By Matthew Coleman
Internal medicine subspecialists experience below-average burnout rates compared with other physicians, but they also report the least satisfaction with work-life-balance, according to a study published online first by Archives of Internal Medicine.
In the overall sample of US physicians from all specialties, 45.8% indicated at least one symptom of burnout, as assessed using the 22-item Maslach Burnout Inventory.
“Burnout can have serious personal repercussions for physicians, including problematic alcohol use, broken relationships, and suicidal ideation,” wrote lead author Tait D. Shanafelt, MD, of the Mayo Clinic, and colleagues.
“When considered with the mounting evidence that physician burnout adversely affects quality of care, these findings suggest a highly prevalent and systemic problem threatening the foundation of the US medical care system.”
Rates of burnout showed deep divergence across specialties. Emergency medicine, general internal medicine, neurology, and family medicine had the highest rates of burnout, while pathology, dermatology, general pediatrics, and preventive medicine had the lowest.
In terms of work-life balance, dermatology, general pediatrics, and preventive medicine had the highest rated satisfaction, and general surgery, general surgery subspecialties, and obstetrics/gynecology the lowest.
The 7,288 physicians were also assessed using a two-item burnout measure, and their responses were compared with those from a probability-based sample of 3,442 working US adults who were not physicians.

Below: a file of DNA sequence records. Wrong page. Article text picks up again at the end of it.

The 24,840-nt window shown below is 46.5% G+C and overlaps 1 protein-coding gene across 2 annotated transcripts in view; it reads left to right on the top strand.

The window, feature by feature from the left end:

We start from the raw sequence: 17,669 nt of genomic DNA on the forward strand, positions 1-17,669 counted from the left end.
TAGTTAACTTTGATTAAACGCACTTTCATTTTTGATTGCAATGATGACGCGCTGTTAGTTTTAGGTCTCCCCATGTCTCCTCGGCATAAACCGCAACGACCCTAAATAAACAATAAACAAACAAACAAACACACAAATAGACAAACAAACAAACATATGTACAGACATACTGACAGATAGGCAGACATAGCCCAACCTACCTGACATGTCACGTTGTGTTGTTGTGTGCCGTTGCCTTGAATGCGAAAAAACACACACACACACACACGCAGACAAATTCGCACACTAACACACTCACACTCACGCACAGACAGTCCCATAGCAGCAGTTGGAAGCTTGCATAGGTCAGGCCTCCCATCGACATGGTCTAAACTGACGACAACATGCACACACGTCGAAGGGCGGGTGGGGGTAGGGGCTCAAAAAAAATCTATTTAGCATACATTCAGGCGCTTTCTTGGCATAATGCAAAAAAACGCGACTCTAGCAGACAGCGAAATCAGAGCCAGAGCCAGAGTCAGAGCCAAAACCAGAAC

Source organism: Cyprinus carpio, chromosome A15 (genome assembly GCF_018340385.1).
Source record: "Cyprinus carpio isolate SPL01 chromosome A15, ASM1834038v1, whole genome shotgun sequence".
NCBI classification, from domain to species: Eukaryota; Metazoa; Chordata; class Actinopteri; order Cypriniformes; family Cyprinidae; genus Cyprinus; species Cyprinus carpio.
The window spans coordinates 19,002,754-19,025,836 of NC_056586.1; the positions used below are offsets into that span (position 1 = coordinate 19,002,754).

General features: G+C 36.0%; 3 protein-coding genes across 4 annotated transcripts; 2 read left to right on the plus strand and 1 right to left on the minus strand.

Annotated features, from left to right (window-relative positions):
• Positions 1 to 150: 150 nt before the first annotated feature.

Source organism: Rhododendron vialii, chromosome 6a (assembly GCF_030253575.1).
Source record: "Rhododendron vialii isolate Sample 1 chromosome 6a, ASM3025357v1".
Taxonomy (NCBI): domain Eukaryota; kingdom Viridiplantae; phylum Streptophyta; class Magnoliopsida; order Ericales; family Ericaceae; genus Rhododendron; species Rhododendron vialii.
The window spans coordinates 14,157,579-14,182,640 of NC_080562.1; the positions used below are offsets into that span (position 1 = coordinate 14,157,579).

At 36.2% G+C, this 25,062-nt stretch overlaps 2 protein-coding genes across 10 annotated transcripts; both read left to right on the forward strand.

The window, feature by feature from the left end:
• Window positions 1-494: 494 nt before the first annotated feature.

Of the physicians, 37.9% had symptoms of burnout and 40.1% were dissatisfied with work-life balance, compared with 27.8% and 23.1% of working adults, respectively.
“In contrast to these differences in burnout, no statistically significant differences between physicians and controls were observed in symptoms of depression or suicidal ideation in the past 12 months, suggesting that the higher distress among physicians was limited to professional burnout,” the authors wrote.
Limitations of the research included the low response rate of 26.7% among physicians invited to participate, as well as the cross-sectional nature of the survey, which meant it was unable to determine whether the observed associations were causally related.
“Given the evidence that burnout may adversely affect quality of care and negatively affect physician health, additional research is needed to identify personal, organizational, and societal interventions to address this problem,” Dr. Shanafelt and colleagues wrote.
The study was funded by the American Medical Association and the Mayo Clinic Department of Medicine Program on Physician Well-Being.